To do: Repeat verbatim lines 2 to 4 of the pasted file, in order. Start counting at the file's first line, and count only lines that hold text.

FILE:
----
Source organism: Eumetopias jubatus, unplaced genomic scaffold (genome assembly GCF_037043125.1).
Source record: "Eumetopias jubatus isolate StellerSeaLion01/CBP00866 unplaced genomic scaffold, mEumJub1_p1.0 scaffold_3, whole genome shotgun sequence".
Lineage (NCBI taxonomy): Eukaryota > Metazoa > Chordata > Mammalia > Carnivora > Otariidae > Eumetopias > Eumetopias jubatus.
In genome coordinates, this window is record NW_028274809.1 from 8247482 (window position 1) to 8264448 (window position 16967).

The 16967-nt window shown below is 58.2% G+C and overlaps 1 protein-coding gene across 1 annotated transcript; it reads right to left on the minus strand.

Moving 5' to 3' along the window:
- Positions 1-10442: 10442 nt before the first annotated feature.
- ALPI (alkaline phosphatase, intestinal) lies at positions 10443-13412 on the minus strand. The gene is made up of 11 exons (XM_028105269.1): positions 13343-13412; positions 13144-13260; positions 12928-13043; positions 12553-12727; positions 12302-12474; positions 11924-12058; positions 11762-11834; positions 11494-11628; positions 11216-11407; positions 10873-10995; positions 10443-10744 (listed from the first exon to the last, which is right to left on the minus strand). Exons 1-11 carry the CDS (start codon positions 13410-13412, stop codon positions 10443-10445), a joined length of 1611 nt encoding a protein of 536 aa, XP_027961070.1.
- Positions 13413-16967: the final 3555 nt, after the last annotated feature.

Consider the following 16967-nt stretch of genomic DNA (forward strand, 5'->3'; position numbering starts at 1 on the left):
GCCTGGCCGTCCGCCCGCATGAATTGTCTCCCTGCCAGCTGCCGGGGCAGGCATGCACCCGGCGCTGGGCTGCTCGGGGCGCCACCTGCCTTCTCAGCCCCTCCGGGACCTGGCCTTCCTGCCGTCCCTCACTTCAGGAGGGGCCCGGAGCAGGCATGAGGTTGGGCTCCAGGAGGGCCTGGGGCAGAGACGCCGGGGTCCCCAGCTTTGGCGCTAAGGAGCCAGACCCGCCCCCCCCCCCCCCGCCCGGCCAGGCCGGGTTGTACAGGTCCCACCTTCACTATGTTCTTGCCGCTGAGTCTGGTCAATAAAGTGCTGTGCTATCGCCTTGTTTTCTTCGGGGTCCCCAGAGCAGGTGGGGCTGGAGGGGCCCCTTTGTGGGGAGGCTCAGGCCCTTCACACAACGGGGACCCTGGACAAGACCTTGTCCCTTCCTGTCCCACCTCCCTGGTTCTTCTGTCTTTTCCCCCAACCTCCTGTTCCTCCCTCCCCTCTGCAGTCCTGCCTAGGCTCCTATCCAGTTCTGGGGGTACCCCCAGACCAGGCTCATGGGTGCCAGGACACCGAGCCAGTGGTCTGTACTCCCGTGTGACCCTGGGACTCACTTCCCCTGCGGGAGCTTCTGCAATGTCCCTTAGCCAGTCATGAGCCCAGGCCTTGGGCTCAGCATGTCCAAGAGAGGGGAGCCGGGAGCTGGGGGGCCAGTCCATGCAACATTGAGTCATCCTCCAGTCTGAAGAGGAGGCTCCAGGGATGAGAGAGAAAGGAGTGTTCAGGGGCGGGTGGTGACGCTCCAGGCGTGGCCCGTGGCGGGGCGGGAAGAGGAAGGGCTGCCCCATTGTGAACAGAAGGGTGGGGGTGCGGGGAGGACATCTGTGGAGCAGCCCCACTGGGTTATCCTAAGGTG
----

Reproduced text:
Source record: "Eumetopias jubatus isolate StellerSeaLion01/CBP00866 unplaced genomic scaffold, mEumJub1_p1.0 scaffold_3, whole genome shotgun sequence".
Lineage (NCBI taxonomy): Eukaryota > Metazoa > Chordata > Mammalia > Carnivora > Otariidae > Eumetopias > Eumetopias jubatus.
In genome coordinates, this window is record NW_028274809.1 from 8247482 (window position 1) to 8264448 (window position 16967).